The UHP was implemented amidst a network of interrelated information initiatives.  Preliminary findings in the initial phases of this evaluation have suggested that the scope of the study be expanded to include more work in the domain of the Mission 4636 activity as the Diaspora mobilized and leveraged by the 4636-UHP interaction has probably played a significant role in the networked response.  In order that the experiences and impact of this key group be appropriately assessed, a revised survey instrument has been developed is currently under institutional review. The final report will be delivered in Feb 2010. In the meantime, Ushahidi Haiti and Mission 4636 volunteers, we are still seeking your input in a revised survey!

A few key points:

The evaluation concludes that UHP was remarkably relevant to key stakeholders in this large scale catastrophe as the only source of dynamically mapped situational information during the early days of the crisis. The UHP was a dramatic demonstration of effective networking among social media communities and affected communities.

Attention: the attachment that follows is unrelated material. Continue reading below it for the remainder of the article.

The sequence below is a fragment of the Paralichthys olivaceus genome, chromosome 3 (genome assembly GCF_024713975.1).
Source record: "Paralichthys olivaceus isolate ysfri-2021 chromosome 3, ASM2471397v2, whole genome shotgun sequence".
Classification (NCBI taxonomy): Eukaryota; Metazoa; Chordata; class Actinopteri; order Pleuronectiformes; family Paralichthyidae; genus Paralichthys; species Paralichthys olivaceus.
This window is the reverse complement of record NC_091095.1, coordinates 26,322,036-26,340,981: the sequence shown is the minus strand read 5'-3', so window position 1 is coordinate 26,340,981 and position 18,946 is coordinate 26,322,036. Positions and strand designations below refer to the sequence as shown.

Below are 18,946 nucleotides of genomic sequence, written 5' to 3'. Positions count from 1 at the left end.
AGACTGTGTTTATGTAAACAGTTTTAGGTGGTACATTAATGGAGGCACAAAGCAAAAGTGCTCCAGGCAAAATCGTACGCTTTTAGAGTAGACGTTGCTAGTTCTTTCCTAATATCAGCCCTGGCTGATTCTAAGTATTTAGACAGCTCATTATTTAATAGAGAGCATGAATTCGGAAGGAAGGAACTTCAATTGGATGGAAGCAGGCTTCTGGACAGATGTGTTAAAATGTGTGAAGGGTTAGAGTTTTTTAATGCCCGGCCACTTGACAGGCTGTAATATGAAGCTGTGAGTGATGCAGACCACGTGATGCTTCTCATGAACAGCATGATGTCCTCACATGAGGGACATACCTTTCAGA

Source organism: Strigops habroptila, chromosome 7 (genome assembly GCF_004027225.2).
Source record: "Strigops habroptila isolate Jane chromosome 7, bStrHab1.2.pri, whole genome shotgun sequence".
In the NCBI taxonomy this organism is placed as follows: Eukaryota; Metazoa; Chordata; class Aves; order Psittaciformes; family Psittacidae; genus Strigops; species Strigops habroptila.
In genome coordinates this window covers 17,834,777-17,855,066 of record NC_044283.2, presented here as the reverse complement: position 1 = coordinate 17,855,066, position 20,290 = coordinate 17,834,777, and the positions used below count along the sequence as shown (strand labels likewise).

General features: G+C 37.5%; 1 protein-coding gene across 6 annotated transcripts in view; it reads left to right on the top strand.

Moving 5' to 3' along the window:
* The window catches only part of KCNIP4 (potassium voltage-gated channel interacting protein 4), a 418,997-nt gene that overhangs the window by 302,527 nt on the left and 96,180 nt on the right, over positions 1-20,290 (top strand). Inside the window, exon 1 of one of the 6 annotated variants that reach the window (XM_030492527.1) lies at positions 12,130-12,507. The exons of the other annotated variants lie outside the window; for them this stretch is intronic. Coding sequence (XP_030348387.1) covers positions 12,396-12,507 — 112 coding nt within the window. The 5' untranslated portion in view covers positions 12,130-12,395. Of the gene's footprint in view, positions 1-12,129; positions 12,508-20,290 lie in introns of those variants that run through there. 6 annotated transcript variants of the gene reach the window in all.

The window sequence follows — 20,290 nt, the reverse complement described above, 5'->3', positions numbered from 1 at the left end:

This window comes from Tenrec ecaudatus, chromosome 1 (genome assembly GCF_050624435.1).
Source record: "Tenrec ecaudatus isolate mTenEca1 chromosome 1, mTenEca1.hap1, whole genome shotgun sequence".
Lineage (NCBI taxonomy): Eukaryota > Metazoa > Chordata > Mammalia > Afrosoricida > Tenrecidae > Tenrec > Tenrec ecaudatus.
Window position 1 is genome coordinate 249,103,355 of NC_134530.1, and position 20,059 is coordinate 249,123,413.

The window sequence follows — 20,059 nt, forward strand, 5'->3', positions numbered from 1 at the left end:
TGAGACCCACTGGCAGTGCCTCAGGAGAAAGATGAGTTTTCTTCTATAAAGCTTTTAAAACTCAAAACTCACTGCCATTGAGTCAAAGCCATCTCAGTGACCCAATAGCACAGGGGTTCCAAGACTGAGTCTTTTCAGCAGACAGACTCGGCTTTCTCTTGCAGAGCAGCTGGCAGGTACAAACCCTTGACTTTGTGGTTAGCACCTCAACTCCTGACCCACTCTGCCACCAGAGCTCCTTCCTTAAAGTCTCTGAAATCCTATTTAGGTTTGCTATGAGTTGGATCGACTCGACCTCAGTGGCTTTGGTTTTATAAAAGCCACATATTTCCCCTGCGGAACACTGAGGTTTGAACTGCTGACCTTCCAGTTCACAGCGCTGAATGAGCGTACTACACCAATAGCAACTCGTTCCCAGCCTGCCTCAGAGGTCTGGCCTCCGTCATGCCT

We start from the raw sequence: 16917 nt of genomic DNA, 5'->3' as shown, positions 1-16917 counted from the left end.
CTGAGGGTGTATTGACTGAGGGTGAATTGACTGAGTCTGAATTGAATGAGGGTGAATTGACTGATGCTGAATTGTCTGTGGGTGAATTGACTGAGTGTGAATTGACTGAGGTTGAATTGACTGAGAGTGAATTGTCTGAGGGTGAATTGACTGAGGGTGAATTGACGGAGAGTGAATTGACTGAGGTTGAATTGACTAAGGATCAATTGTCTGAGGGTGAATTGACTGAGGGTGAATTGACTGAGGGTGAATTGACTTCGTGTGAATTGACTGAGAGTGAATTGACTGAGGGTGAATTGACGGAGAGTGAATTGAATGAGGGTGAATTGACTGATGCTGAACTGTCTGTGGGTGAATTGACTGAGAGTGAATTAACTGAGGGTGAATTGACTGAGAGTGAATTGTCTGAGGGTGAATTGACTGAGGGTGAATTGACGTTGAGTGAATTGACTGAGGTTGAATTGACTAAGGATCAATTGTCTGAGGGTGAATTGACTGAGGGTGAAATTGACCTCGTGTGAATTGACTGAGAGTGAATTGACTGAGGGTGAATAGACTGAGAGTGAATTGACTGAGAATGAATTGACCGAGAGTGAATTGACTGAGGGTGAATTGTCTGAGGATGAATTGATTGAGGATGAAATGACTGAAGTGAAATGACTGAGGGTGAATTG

The information UHP provided was used by important stakeholders in the response for situational awareness and--to a more limited extent—tactical and operational decisions. The US Department of State, US Marines, US Coast Guard and a number of small non-profit organizations and private citizens were users of the UHP data stream.

The extent of information use was limited by a number of factors including stakeholder awareness of UHP, information content and classification of UHP map entries, familiarity with crisis informatics tools, accuracy of information and attitudes of some stakeholders toward social media.

While the efficiency of this effort was enormous--as evidenced by the fact that thousands of messages were processed by a large scale global volunteer effort--the evaluation identified specific areas for improvement related to soliciting and processing messages, capacity development and general systems improvements.

UHP Independent Evaluation Team

Nancy Mock

Nathan Morrow

Adam Papendieck